OPINION

The challenge of finding an editor and how you can help

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Dear Readers:

City Pulse needs your help. This time, we do not have our hand out, although your contributions are always welcome. (Please see P. 3 for information on our June fundraising campaign.)

Rather, we are asking you to spread the word that City Pulse is seeking an arts and entertainment editor and is doing its best to find candidates with diverse backgrounds. The position became vacant before the pandemic set in, when our previous arts editor left for another job. We were sorry to lose her because, among other reasons, as an African American woman, she brought an important perspective and helped diversify our coverage. City Pulse’s staff of just seven full-time people, counting the vacancy, is diverse in several ways, but our only African American employee is on the business side, not the editorial side.

Our goal has long been to conduct a true equal opportunity search. Based on more than five decades in journalism and from working in and leading newsrooms big and small, I know first-hand how important it is to have a diverse staff in covering a community.

But the pandemic intervened soon after the opening occurred, making it unwise to hire anyone in such a period of economic uncertainty. Finally, last month, we launched a national search that made it clear we wanted a pool of candidates with diverse backgrounds.

Unfortunately — and ironically — our efforts have been dealt a blow by critics who have labeled City Pulse racist.

Here’s what happened: A young African American woman from Lansing with a strong interest in the arts applied for the position. But the day before her scheduled interview, she pulled out, with this explanation: She had discovered, she emailed us, City Pulse’s alleged “history of hostility towards the Black community, its members, and those who are vocal in critiquing certain articles or topics written by your publication.”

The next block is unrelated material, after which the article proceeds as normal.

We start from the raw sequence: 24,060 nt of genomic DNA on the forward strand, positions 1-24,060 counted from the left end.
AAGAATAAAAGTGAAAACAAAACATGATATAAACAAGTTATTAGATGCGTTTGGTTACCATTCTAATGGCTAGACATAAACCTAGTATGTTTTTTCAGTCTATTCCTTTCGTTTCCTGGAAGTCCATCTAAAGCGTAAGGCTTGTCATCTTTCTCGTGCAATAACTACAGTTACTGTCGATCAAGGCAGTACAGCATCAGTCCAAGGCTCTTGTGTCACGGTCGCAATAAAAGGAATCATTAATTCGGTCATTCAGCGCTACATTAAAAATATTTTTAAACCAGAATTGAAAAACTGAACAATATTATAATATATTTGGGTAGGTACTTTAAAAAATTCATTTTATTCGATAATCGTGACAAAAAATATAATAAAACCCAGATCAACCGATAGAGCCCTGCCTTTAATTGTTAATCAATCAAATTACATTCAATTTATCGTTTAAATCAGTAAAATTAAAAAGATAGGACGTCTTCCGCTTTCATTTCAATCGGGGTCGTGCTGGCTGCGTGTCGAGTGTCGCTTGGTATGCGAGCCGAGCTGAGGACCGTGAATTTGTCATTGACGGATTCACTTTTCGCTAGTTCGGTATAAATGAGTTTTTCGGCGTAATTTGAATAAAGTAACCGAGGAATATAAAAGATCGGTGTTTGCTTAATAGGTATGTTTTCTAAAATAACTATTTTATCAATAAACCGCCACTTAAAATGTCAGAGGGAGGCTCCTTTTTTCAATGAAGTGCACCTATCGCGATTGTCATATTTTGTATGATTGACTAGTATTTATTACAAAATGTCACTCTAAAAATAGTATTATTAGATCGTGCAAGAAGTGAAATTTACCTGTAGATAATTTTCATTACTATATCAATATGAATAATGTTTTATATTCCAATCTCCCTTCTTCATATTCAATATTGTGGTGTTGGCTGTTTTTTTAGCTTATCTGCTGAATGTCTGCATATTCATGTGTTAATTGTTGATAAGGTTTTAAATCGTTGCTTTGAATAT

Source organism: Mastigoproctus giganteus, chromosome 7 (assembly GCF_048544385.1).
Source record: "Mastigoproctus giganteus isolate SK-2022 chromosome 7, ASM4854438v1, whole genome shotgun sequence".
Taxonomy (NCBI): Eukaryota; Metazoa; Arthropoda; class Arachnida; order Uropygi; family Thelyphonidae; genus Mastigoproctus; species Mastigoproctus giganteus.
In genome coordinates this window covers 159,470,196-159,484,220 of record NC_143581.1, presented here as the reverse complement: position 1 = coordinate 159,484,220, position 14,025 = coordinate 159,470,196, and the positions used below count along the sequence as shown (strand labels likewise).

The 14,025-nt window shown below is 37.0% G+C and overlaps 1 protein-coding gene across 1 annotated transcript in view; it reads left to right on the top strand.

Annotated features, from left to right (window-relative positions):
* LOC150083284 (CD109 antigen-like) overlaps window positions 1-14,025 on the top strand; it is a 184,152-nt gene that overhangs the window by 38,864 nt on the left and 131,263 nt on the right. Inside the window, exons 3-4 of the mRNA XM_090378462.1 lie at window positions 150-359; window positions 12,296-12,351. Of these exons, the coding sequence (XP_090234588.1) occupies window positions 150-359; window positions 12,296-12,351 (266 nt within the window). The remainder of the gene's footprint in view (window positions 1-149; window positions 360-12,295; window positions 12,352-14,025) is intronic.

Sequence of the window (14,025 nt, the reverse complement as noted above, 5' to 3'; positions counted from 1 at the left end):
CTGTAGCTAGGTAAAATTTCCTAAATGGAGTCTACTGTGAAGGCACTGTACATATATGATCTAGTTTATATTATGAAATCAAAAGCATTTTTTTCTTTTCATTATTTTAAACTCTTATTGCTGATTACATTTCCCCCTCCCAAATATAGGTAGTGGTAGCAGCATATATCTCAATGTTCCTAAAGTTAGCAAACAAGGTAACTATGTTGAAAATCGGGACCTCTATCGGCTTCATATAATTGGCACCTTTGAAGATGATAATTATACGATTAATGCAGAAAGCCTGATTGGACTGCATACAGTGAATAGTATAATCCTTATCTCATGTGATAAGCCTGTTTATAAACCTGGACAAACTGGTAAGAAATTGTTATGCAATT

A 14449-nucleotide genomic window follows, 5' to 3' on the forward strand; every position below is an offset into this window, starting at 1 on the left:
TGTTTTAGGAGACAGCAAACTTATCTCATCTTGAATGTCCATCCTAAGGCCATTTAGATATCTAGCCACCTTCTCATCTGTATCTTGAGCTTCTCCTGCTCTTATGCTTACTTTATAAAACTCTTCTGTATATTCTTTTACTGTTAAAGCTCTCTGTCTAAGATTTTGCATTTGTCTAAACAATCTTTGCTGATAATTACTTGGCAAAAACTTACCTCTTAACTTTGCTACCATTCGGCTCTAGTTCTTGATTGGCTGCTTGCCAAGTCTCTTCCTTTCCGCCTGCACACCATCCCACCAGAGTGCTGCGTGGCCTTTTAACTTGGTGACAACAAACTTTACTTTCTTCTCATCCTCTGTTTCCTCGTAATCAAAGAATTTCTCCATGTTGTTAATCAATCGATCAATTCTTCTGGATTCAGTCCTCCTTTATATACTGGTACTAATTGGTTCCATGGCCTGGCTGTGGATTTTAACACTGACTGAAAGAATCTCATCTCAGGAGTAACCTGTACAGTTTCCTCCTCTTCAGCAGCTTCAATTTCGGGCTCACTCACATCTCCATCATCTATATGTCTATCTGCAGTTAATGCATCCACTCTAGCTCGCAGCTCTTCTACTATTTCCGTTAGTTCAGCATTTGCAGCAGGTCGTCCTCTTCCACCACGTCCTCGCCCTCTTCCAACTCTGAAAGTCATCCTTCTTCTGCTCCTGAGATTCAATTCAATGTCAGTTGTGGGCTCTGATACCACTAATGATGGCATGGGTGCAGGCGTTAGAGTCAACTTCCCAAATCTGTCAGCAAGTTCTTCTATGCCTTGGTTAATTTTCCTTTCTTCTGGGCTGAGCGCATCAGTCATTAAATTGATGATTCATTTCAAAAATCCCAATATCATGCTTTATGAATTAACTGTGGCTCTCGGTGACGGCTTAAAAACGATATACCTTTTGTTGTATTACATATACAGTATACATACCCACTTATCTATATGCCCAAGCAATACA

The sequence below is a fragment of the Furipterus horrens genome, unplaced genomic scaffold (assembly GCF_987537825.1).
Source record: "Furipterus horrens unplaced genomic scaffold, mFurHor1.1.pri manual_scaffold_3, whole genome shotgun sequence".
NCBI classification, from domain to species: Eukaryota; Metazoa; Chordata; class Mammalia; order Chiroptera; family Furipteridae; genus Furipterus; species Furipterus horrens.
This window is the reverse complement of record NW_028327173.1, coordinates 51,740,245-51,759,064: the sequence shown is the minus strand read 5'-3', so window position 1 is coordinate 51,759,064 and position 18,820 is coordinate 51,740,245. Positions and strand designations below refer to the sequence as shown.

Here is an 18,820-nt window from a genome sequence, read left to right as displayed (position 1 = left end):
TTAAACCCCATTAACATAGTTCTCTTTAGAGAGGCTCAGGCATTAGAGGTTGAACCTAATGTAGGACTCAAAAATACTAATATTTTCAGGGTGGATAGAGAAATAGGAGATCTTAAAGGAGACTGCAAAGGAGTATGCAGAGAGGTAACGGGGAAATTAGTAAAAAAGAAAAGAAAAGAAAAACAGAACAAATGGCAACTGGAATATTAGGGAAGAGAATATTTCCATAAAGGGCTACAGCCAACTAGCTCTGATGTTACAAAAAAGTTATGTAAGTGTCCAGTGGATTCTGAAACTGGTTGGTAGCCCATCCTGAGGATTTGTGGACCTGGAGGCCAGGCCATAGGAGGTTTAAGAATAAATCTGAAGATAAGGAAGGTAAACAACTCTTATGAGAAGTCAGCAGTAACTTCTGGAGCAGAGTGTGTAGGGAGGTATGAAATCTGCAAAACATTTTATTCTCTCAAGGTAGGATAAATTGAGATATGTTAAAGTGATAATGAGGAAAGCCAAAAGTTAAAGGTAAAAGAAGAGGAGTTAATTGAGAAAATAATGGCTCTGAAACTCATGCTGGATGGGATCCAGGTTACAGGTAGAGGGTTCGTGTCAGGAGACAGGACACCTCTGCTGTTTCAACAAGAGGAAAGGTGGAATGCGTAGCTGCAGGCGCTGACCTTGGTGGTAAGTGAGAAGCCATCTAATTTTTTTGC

This follows the effort led by Rina Risper, the publisher of the Black-oriented Lansing publication The New Citizens Press, to undermine City Pulse’s credibility after we published an editorial that questioned her claim that Councilwoman Kathie Dunbar sexually harassed her. Risper’s claims about City Pulse are vague. On her Facebook page she said, “City Pulse has always been anti-Black, moreso, now that Kyle is there,” referring to our managing editor, Kyle Kaminski. Her claims are also false and defamatory on their face. What exactly this “history” is the job candidate referred to, she did not say.

Pulse has had a brush up or two with a few members of the Black community in recent years. Last year, we got sidewise with one leader of Black Lives Matter for using statements by her from her Facebook page, which she considers private. We reject her contention that something anyone, “friend” or not, can access, is private. But even so, we reexamined our policy and decided from now on, we’d try our best to use Facebook as a tip sheet to be followed up on, not as a primary source for stories. We use Risper’s Facebook comments here because they directly criticize City Pulse.

We also ran into a buzzsaw of disapproval from Ingham County Commissioner Derrell Slaughter, an African American man, over a candidate survey on racial equity we conducted last year as part of our election coverage. Slaughter’s point, as I understood it, was the survey questions were uninformed because they lacked input from Black people. Granted, the final questions were written by a white man, our managing editor. But he consulted with Black people and researched the questions widely. No one, to our knowledge, has criticized the actual questions — just how they came about.

Risper, Slaughter and a handful of others have now staged two demonstrations outside of City Pulse, and the attendance has been about the same both times: About 20 to 25 people — and roughly half of them are members of a local family that is mad at City Pulse about something that has nothing to with Risper and Slaughter’s complaints. (The family maintains we sided with an imprisoned man who killed a family member, but that’s for another column.) By and large, members of Lansing’s African-American community cooperate with City Pulse when we seek their views for stories. We are very pleased that the restaurant Gregory’s Soul Food, a staple in the Black community, recently allowed City Pulse to distribute there, next to The New Citizens Press.

But thanks to social media, a few people can do damage, as we expect happened in this case with the African American job candidate who changed her mind.

The irony I referred to earlier in this column is, of course, that in accusing City Pulse of being racist, Risper and her followers have made it more difficult to attract candidates of color. If their goal is to influence change at City Pulse, how does this help?

Despite this setback, our goal remains the same: to attract a diverse pool of candidates for this position.

This is where you, the reader, can come in: Do you know a person of color who writes well with a sincere interest in the arts? No journalism experience is required (although desired)—we can train the right person. We would also be pleased to consider anyone who comes to mind, regardless of race. 

If so, please email me with your suggestion, or encourage that person to email jobs.lansingcitypulse@gmail.com.

Thank you.

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